Hau Lau is about 2.392m2, once known as Tinh Bac Lau (Palace that keeps the North peace), was built after the Later Le dynasty, the whereabouts for living and daily activities of the queen and the princess. Under Nguyen Dynasty, Hau Lau was used as the residence of imperial concubines and followers who accompanied the King to Bac Ha.
The palace was built of bricks; the lower part has rectangular parallelepiped shape. The lower floor had three levels of roof; the upper floor had two levels of roofs. The roof modeled after Vietnamese traditional architecture of multi-level roof with crescent blades; the entire roof was built with brick and concrete structure but the outer surface was built like tiles.
The French called Hau Lau as PrincessPalace or Pagoda des Dames (Pagoda of women). At the end of the 19th century, Hau Lau was severely damaged. Later, it was renovated and rebuilt by the French as it is at the present.
In 1998, with the consent of the Ministry of Culture and Information, the Institute of Archaeology in collaboration with the Management Board of Hanoi scenery held 2 stages of archaeological excavation into two holes at the ruins of Hau Lau.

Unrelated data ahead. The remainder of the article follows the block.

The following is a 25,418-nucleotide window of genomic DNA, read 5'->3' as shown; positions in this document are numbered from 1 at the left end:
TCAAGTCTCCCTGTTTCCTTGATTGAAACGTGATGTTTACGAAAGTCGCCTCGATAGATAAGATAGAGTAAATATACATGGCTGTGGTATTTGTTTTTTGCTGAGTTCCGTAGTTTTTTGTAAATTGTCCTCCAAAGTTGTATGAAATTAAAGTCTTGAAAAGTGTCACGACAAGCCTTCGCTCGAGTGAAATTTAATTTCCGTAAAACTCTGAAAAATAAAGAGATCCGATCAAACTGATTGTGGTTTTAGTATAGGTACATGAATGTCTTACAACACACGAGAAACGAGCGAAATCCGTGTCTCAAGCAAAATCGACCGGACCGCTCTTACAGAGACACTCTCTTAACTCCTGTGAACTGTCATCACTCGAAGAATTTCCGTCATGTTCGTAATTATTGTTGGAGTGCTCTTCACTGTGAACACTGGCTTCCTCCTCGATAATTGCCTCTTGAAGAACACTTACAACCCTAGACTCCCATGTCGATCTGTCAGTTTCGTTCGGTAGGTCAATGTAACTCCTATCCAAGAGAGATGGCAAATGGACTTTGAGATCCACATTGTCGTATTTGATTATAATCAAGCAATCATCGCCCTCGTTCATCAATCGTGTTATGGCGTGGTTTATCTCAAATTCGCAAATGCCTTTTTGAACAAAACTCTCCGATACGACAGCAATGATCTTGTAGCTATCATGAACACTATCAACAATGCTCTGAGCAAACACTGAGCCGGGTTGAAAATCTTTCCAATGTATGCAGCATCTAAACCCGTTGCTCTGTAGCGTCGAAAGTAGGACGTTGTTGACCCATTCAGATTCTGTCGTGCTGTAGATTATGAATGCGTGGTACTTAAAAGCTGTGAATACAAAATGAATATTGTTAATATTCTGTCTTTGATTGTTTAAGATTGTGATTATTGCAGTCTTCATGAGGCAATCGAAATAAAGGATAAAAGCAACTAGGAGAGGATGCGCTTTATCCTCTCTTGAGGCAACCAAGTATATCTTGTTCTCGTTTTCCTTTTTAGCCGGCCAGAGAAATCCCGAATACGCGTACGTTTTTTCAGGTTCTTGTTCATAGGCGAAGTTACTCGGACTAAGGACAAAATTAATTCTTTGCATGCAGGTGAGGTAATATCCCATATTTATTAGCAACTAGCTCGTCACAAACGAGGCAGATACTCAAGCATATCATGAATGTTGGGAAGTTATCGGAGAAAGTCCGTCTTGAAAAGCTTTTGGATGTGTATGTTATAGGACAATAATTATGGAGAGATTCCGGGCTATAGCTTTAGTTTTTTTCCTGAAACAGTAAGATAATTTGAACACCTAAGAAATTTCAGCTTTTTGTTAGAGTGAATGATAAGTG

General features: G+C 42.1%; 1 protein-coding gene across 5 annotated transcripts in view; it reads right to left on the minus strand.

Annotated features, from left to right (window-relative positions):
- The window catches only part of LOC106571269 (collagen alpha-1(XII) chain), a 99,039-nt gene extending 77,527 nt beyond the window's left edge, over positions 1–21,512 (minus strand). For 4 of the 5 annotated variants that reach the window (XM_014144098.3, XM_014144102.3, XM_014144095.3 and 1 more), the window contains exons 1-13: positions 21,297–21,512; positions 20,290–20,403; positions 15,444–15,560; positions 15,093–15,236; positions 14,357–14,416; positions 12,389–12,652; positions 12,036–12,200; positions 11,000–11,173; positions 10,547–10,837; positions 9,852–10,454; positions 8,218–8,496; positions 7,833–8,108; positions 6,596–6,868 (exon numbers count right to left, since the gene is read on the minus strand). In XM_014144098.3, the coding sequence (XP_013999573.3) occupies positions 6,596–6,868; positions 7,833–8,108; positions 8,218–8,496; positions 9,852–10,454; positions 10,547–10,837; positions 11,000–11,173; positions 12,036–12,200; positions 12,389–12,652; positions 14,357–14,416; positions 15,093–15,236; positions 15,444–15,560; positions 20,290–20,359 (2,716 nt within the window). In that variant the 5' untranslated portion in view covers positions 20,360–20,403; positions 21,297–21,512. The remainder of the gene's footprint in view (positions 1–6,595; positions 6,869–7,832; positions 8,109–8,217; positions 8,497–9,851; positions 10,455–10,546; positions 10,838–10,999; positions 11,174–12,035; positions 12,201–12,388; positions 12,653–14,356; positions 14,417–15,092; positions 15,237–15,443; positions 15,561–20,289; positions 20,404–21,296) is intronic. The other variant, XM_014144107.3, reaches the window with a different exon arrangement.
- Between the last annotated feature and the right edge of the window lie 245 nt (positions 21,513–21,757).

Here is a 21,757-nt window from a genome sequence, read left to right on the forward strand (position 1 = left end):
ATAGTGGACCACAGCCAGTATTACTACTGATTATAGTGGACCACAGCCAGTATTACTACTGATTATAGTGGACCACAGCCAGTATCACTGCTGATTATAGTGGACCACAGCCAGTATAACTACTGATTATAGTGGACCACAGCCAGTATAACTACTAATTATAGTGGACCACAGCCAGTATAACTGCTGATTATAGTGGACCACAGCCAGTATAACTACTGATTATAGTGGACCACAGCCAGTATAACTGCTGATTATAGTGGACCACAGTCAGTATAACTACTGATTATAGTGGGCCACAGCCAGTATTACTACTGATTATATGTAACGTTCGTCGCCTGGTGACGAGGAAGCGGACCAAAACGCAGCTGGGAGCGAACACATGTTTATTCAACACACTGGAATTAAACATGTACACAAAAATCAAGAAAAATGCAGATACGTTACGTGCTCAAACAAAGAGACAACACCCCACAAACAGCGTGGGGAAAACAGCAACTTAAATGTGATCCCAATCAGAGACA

With such architectural vestiges unearthed, we can say that for the first time in the history of the study of Thang Long – Hanoi, along with the archaeological exploration digging in Doan Mon, researchers have found traces of the foundations of many architectural styles and historical periods with different characteristics. This area was not far from Kinh Thien Palace, and according to the old history, was home to many palaces and imperial houses. So it can be confirmed again that Hau Lau was located in the central part of the Thang Long Imperial Citadel under Ly – Tran – Le Dynasties.